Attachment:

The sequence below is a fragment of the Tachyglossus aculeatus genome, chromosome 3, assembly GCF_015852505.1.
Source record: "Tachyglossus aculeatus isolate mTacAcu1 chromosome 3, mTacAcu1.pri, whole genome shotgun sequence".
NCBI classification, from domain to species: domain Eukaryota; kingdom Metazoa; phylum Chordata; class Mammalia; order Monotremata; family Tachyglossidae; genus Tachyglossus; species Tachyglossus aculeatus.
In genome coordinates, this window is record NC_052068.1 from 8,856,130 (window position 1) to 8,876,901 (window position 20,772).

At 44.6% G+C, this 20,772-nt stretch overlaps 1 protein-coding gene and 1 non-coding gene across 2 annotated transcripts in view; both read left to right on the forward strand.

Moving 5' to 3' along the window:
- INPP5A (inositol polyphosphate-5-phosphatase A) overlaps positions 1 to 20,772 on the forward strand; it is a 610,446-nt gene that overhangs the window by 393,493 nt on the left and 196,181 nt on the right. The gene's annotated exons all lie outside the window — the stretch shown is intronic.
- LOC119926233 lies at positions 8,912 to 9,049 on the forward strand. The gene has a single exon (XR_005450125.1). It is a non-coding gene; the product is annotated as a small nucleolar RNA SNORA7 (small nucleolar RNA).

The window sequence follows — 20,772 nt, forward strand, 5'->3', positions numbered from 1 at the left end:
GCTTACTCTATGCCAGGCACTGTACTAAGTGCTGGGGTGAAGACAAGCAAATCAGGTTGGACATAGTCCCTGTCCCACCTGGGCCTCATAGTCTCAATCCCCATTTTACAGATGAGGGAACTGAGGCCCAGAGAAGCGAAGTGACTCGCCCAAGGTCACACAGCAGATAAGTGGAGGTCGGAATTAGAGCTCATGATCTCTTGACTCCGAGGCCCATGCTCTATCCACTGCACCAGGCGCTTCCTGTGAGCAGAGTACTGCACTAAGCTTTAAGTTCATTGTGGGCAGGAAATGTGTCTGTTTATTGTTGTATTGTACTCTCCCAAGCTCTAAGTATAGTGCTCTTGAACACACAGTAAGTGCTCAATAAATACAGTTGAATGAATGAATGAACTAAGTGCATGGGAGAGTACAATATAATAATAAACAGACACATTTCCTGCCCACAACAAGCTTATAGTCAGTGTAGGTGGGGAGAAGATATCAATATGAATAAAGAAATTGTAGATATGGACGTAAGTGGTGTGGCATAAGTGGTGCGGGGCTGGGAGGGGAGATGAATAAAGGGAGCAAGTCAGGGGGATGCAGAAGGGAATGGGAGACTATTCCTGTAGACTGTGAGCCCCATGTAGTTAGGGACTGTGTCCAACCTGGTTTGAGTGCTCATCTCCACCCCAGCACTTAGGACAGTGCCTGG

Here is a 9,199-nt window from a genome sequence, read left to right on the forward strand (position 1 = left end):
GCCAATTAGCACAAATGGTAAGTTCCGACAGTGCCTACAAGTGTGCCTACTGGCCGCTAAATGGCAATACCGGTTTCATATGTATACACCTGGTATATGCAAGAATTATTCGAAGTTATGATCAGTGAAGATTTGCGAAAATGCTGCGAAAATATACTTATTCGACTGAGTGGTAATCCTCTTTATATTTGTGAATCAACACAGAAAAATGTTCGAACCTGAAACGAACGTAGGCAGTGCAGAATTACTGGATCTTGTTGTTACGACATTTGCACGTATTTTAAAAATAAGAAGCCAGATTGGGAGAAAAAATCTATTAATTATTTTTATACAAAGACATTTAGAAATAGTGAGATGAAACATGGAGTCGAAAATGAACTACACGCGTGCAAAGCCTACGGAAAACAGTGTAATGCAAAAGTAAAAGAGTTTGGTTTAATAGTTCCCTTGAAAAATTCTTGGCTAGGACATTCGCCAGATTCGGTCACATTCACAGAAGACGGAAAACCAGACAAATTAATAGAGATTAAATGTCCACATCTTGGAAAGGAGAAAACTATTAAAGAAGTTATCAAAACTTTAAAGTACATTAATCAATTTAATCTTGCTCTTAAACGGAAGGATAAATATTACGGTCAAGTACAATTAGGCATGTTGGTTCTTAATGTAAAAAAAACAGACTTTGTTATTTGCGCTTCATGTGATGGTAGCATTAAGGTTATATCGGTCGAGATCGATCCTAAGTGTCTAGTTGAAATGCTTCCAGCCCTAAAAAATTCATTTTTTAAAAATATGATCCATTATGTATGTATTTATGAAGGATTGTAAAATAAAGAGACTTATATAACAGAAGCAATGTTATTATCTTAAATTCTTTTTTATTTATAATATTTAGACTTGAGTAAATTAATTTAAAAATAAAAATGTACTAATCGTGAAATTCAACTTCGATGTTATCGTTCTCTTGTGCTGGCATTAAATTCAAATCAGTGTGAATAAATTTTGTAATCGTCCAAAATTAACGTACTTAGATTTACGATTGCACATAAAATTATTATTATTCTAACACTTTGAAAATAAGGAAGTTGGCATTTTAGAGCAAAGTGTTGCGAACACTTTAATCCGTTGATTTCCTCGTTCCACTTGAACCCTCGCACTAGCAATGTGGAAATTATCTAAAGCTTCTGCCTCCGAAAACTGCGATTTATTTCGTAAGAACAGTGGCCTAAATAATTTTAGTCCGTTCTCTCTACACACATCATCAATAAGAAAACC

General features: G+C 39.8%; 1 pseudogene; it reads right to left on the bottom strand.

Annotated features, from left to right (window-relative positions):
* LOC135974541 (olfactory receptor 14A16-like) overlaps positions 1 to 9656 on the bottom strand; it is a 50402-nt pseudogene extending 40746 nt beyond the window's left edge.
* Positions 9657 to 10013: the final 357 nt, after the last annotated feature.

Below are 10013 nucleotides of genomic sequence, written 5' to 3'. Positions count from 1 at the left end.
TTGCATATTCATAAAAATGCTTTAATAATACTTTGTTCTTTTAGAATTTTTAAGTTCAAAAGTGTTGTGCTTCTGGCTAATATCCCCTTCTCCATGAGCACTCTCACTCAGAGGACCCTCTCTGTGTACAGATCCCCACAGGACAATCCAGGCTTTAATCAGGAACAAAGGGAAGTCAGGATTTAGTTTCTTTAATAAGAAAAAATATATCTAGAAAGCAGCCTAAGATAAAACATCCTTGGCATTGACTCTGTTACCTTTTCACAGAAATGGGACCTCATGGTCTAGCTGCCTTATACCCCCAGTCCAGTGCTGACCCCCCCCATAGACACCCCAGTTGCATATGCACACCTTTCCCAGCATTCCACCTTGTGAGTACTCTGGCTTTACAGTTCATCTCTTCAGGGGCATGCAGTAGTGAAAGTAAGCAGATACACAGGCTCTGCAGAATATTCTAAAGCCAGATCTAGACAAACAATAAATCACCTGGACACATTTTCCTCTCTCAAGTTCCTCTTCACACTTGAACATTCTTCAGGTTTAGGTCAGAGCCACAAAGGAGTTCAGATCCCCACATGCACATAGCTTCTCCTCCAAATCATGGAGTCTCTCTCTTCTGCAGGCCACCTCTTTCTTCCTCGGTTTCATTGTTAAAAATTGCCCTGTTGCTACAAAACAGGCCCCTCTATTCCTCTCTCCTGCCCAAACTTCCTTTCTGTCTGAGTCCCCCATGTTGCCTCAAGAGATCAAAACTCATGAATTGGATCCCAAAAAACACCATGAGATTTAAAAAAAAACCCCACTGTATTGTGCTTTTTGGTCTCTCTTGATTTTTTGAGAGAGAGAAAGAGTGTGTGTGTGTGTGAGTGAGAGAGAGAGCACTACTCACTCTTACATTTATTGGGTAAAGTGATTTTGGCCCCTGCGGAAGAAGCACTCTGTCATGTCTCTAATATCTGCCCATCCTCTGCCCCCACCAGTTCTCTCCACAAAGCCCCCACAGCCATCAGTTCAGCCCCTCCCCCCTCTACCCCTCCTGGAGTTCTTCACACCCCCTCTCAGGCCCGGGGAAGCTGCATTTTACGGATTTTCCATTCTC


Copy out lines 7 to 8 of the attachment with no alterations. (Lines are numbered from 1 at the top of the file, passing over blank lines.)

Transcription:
- INPP5A (inositol polyphosphate-5-phosphatase A) overlaps positions 1 to 20,772 on the forward strand; it is a 610,446-nt gene that overhangs the window by 393,493 nt on the left and 196,181 nt on the right. The gene's annotated exons all lie outside the window — the stretch shown is intronic.
- LOC119926233 lies at positions 8,912 to 9,049 on the forward strand. The gene has a single exon (XR_005450125.1). It is a non-coding gene; the product is annotated as a small nucleolar RNA SNORA7 (small nucleolar RNA).